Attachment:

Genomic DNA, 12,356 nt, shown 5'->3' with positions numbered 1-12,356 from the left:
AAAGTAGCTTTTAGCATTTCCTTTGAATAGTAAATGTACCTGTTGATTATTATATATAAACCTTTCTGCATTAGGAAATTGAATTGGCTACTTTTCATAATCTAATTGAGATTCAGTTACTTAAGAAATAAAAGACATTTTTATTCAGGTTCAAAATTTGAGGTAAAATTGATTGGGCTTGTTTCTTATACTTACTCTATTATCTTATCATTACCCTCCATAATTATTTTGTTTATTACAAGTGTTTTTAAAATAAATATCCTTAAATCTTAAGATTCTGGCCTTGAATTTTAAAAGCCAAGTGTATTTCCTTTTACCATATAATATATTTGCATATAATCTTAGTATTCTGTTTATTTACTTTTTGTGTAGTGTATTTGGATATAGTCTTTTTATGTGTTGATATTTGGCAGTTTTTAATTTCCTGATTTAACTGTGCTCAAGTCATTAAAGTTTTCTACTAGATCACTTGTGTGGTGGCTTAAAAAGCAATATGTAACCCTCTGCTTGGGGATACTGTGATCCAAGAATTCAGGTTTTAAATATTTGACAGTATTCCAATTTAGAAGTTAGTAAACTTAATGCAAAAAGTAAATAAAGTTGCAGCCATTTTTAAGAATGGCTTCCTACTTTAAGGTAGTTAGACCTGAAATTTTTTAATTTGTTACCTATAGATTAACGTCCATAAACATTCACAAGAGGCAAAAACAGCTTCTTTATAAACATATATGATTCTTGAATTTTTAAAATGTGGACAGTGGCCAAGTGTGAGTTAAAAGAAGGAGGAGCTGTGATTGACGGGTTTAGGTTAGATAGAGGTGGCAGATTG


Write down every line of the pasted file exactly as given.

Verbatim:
Genomic DNA, 12,356 nt, shown 5'->3' with positions numbered 1-12,356 from the left:
AAAGTAGCTTTTAGCATTTCCTTTGAATAGTAAATGTACCTGTTGATTATTATATATAAACCTTTCTGCATTAGGAAATTGAATTGGCTACTTTTCATAATCTAATTGAGATTCAGTTACTTAAGAAATAAAAGACATTTTTATTCAGGTTCAAAATTTGAGGTAAAATTGATTGGGCTTGTTTCTTATACTTACTCTATTATCTTATCATTACCCTCCATAATTATTTTGTTTATTACAAGTGTTTTTAAAATAAATATCCTTAAATCTTAAGATTCTGGCCTTGAATTTTAAAAGCCAAGTGTATTTCCTTTTACCATATAATATATTTGCATATAATCTTAGTATTCTGTTTATTTACTTTTTGTGTAGTGTATTTGGATATAGTCTTTTTATGTGTTGATATTTGGCAGTTTTTAATTTCCTGATTTAACTGTGCTCAAGTCATTAAAGTTTTCTACTAGATCACTTGTGTGGTGGCTTAAAAAGCAATATGTAACCCTCTGCTTGGGGATACTGTGATCCAAGAATTCAGGTTTTAAATATTTGACAGTATTCCAATTTAGAAGTTAGTAAACTTAATGCAAAAAGTAAATAAAGTTGCAGCCATTTTTAAGAATGGCTTCCTACTTTAAGGTAGTTAGACCTGAAATTTTTTAATTTGTTACCTATAGATTAACGTCCATAAACATTCACAAGAGGCAAAAACAGCTTCTTTATAAACATATATGATTCTTGAATTTTTAAAATGTGGACAGTGGCCAAGTGTGAGTTAAAAGAAGGAGGAGCTGTGATTGACGGGTTTAGGTTAGATAGAGGTGGCAGATTG